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Thursday, Sep. 27, 2012

Abe pressures Noda on snap election, hints at top post for Ishiba


Staff writer

Newly appointed Liberal Democratic Party President Shinzo Abe stressed Wednesday that Prime Minister Yoshihiko Noda should keep his promise to dissolve the Lower House "soon."

Abe, who was party president and prime minister before quitting for health reasons in 2007, is the first LDP member to serve as president twice in separate terms. Insisting that he has completely recovered from the ulcerative colitis that hampered his first term, Abe, 58, emphasized that he is ready to take the helm once again and knock the DPJ off the throne.

"Japan is going through some difficult times right now, as our land and territorial waters are being threatened and the economy is stagnant due to deflation and the appreciation of the yen. It is my mission to seize government control to overcome these difficulties and build a strong and prosperous Japan," Abe said at his postelection press conference.

Abe said he would continue to support the tax hike approved by the trilateral agreement struck with the ruling Democratic Party of Japan and New Komeito, and reform the social security system. But he also repeated that in exchange for support, Noda promised then LDP President Sadakazu Tanigaki that he would call a snap election "soon."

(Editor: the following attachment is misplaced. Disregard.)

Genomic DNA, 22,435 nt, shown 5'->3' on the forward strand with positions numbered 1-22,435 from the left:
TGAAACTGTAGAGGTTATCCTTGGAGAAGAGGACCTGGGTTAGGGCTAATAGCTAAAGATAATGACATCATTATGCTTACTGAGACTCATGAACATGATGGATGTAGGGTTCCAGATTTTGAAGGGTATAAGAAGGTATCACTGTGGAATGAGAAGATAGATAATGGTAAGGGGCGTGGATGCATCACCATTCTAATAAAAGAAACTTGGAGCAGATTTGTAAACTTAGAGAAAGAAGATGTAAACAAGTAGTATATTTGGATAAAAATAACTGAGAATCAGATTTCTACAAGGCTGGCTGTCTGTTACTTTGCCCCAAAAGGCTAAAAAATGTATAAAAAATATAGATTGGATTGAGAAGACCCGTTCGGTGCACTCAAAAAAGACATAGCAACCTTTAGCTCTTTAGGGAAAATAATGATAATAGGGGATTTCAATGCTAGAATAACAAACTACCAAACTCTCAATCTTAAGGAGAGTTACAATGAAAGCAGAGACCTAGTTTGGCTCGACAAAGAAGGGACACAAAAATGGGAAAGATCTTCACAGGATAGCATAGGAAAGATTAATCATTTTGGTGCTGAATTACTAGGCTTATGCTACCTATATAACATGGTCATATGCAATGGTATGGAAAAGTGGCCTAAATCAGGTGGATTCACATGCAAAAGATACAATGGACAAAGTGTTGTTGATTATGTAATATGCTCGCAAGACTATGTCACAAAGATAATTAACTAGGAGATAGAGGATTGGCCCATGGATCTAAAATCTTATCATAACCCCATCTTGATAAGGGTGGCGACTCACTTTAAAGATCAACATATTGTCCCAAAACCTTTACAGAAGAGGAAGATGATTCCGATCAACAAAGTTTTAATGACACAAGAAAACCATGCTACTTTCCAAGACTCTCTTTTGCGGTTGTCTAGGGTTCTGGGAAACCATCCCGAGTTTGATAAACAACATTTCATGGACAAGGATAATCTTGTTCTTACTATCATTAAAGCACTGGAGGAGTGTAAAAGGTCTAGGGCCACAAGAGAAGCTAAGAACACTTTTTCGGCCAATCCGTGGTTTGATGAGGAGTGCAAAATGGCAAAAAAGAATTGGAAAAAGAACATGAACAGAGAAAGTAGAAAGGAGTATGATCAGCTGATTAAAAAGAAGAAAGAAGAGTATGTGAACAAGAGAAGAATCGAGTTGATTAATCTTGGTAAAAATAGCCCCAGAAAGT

"Prime Minister Noda's promise was not just to Mr. Tanigaki, it was a promise to the public. I hope and believe that he will keep his word and will hold discussions based on that assumption," Abe said.

But unlike his predecessor, who took a tough stance against Noda that failed to trigger a Lower House dissolution, Abe hinted there would be room for discussing various issues, including the bill needed to authorize the issuance of deficit-covering bonds to finance much of the fiscal 2012 budget — if Noda keeps his promise.

"We are not a party that puts party politics first at any cost. But Prime Minister Noda promised to hold an election soon and that is a gentleman's agreement," Abe said. "As lawmakers, we must both fulfill our promises."

The hawkish politician also stressed his intention to stand firm against China on the Senkaku Islands issue, though he added that Beijing remains an important partner to Japan.

"Japan-China ties are very important . . . In a way, we are inseparable and we must both have that awareness" despite the occasional clash of interests, Abe said.

But Abe is off to a rough start. Although he defeated former Defense Minister Shigeru Ishiba in Wednesday's runoff, which was restricted to Diet members, the first round was won hands-down by Ishiba, who received an overwhelming majority of the local chapters' votes, which is said to better reflect public sentiment. To avoid splitting the party with his come-from-behind victory, Abe hinted he would give Ishiba a central position in the party.

"I must take the fact that Mr. Ishiba won the majority of the votes from the local chapters seriously. I will talk to him directly, but I think cooperating together is what is demanded of me," Abe said. "I would like to consider a strong lineup that can win the next general election."


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